Joe Stevens

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Joe Stevens (born July 25, 1938 in New York City) is an American photographer. He photographed 1970s and 1980s rock musicians and bands, notably David Bowie, the Sex Pistols, and The Clash.[1][2] In the 1960s, he managed the Playhouse, a Greenwich Village coffee house where he took pictures of musicians who played there.[3] He was encouraged to pursue photography by photographer Jim Marshall.[4] His 1965 image of Johnny Cash and guitarist Luther Perkins backstage at Carnegie Hall appeared in the public television series Country Music. Stevens does not have formal training in photography. He worked as road manager for Miriam Makeba and The Lovin' Spoonful. Meeting Marshall again at Woodstock, he decided he "had an eye" for photographs and would make photography his career.[5]

Moving to England in the early 1970s, Stevens was credited in the International Times by the nickname "Captain Snaps" until he received a work permit. Paul McCartney hired him to photograph the Wings Over Europe tour on the recommendation of Linda McCartney.[6] Stevens worked for the New Musical Express for several years before returning to New York City, where he photographed musicians at the club CBGB, including Debbie Harry and the Ramones.

Several of his images are considered historic.[7][8] One shows Paul McCartney hiding in Linda's arms during their arrest for marijuana possession on Aug. 10, 1972 after a Wings concert in Gothenburg, Sweden.[9] Others images are John Lennon wearing bags on his hands as he and Yoko Ono marched to protest the 1971 obscenity trial of Oz magazine editors; Peter Gabriel covered with soap bubbles circa 1974 in the bathtub of Stevens's flat on Finborough Road in London;[10] and the 1976 fight between the Sex Pistols and audience at London's Nashville Rooms. The Gabriel photo was one of many on the cover of NME.

In January 1978, Stevens photographed the Sex Pistols on their American tour. When the group broke up in San Francisco, Stevens gave singer Johnny Rotten (John Lydon) airfare to New York City. Rotten stayed with Stevens before returning to London.[11] In 2011, Stevens described himself as a chronicler of history.[12] In 2015, Thurston Moore of Sonic Youth said Stevens "was really the bridge between New York and London... He was really significant in the whole history that was developing in new music at that time."[13] In 2018, Stevens' photographs were used in a biography of Led Zeppelin guitarist Jimmy Page[14] and autobiography of British-American media executive Les Hinton.[15]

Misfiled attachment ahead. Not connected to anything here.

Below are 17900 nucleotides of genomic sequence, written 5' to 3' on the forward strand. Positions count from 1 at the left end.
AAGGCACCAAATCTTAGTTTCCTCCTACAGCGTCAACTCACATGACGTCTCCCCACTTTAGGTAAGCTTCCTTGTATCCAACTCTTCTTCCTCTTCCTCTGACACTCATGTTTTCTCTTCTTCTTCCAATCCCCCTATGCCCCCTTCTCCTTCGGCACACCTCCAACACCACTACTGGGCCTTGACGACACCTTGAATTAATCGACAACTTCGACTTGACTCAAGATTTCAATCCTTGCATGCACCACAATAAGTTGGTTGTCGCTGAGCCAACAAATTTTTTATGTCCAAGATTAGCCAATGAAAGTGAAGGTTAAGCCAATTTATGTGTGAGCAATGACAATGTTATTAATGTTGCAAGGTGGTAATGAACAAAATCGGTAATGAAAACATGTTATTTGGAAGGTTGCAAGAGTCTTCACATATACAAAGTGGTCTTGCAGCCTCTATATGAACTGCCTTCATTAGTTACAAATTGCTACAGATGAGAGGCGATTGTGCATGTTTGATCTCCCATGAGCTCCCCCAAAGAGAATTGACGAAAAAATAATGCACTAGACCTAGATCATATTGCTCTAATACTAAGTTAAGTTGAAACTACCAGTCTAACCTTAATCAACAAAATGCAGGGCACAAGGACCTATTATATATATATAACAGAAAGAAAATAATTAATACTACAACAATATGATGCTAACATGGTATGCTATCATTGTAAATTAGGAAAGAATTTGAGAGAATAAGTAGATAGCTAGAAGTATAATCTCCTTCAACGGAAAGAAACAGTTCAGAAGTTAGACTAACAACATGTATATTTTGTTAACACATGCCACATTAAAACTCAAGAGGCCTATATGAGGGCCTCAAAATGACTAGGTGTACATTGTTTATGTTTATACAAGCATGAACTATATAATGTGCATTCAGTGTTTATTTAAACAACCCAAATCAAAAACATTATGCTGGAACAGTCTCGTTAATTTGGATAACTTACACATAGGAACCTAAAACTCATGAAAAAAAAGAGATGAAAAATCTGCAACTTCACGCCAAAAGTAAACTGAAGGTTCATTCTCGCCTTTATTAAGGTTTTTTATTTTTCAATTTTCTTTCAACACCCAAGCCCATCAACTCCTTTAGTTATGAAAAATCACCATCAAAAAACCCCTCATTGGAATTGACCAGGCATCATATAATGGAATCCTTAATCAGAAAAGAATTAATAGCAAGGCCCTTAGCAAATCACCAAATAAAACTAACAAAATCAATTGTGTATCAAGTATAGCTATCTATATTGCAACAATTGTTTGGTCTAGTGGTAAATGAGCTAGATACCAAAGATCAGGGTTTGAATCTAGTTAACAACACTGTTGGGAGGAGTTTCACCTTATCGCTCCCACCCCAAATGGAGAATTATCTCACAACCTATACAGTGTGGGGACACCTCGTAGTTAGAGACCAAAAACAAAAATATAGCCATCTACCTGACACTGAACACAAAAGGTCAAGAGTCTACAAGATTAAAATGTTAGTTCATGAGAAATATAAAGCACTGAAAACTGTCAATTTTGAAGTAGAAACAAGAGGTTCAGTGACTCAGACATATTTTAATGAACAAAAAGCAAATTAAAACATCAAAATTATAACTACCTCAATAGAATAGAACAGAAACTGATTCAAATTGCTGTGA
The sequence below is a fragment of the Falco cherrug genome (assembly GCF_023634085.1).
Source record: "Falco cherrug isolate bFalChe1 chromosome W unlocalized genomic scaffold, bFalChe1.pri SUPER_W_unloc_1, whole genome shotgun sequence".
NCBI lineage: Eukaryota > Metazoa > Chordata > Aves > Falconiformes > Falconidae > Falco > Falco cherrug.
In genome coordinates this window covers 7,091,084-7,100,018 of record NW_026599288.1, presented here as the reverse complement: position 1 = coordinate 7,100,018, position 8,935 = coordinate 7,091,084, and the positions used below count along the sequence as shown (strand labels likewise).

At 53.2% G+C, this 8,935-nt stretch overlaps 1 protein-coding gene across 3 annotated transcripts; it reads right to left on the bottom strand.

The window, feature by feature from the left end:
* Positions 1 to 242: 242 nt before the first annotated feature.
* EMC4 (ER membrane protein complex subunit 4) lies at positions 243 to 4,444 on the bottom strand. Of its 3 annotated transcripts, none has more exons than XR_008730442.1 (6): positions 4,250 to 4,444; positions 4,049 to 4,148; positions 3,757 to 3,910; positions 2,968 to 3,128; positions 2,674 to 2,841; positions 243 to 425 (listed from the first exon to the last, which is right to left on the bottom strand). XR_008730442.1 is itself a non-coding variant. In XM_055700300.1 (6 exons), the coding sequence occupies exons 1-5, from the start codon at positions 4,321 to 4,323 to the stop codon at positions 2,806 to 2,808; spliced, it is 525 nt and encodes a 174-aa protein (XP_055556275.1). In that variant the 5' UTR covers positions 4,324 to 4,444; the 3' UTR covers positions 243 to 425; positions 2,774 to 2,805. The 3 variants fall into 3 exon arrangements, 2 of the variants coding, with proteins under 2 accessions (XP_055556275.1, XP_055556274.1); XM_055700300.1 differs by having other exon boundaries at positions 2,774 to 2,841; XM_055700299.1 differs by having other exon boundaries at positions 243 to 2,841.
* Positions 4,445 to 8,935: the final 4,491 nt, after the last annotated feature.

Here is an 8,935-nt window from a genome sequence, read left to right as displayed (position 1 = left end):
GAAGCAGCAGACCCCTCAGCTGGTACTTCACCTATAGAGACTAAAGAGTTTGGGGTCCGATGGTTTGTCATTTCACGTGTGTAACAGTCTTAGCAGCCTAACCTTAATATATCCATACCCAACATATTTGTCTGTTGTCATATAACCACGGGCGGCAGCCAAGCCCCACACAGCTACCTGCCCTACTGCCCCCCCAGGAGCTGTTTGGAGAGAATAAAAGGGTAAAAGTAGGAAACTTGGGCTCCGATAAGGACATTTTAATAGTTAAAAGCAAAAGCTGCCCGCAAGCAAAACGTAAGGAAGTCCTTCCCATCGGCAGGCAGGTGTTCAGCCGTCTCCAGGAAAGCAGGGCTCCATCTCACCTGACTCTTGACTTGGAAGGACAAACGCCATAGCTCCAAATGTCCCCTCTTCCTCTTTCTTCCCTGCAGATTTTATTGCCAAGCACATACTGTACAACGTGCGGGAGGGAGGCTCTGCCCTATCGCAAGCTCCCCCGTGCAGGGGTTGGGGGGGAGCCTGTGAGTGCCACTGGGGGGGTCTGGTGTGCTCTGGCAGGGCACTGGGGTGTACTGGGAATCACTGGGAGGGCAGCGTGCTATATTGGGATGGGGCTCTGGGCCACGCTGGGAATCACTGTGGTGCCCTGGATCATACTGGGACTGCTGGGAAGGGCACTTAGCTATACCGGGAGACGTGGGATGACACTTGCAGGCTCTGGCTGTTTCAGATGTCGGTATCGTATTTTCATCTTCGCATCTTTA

References[edit]

  1. ^ Broussard, Rick. "Rock Music Photographer Joe Stevens". NH Magazine. Retrieved 7 April 2015. CS1 maint: discouraged parameter (link)
  2. ^ Salewicz, Chris (2008). Redemption Song: The Ballad of Joe Strummer. MacMillan. ISBN 978-1-4668-2162-0. Retrieved 7 April 2015. CS1 maint: discouraged parameter (link)
  3. ^ Sander, Ellen. (1973). Trips : rock life in the sixties. New York: Charles Scribner's Sons. ISBN 0-684-12752-0. OCLC 591933.
  4. ^ Hislop, Christopher (20 January 2013). "Hot shots: Joe Stevens reflects on his time photographing David Bowie". Seacoast Online. Retrieved 7 April 2015. CS1 maint: discouraged parameter (link)
  5. ^ Stevens, Jenny. "Joe Stevens' best photograph: David Bowie chats to a Paris station porter". The Guardian. Retrieved 7 April 2015. CS1 maint: discouraged parameter (link)
  6. ^ Dahlen, Chris. "Picture This: Whatever Happened to Captain Snaps?". Pitchfork. Retrieved 7 April 2015. CS1 maint: discouraged parameter (link)
  7. ^ Kanner, Matt. "Shooting the Pistols". The Sound. Retrieved 7 April 2015. CS1 maint: discouraged parameter (link)
  8. ^ Hislop, Christopher. "London calling: Fans of the Clash, head to Sonny's Tavern, where the rockers hang out". Seacoast Online. Retrieved 7 April 2015. CS1 maint: discouraged parameter (link)
  9. ^ Doyle, Tom (2013). Man on the Run: Paul McCartney in the 1970s. Ballantine. ISBN 978-0-8041-7914-0. Retrieved 13 April 2015. CS1 maint: discouraged parameter (link)
  10. ^ "Pictures: A look at images, not just the rockers," Adam Coughlin, The Hippo, Nov. 3, 2011
  11. ^ Lydon, John (2014). Anger Is an Energy: My Life Uncensored. Simon & Schuster, p. 177. ISBN 978-1-4711-3719-8.
  12. ^ Coughlin, Hippo
  13. ^ "The architecture of sound," Christopher Hislop, Edge, July 30-Aug. 5, 2015
  14. ^ Salewicz, Chris (23 July 2018). Jimmy Page : the definitive biography. London. ISBN 9780008149314. OCLC 1045638468.
  15. ^ Hinton, Les. (2018). The bootle boy : an untidy life in news. Brunswick, Vic.: Scribe Publications. ISBN 978-1911617013. OCLC 1020637384.

External links[edit]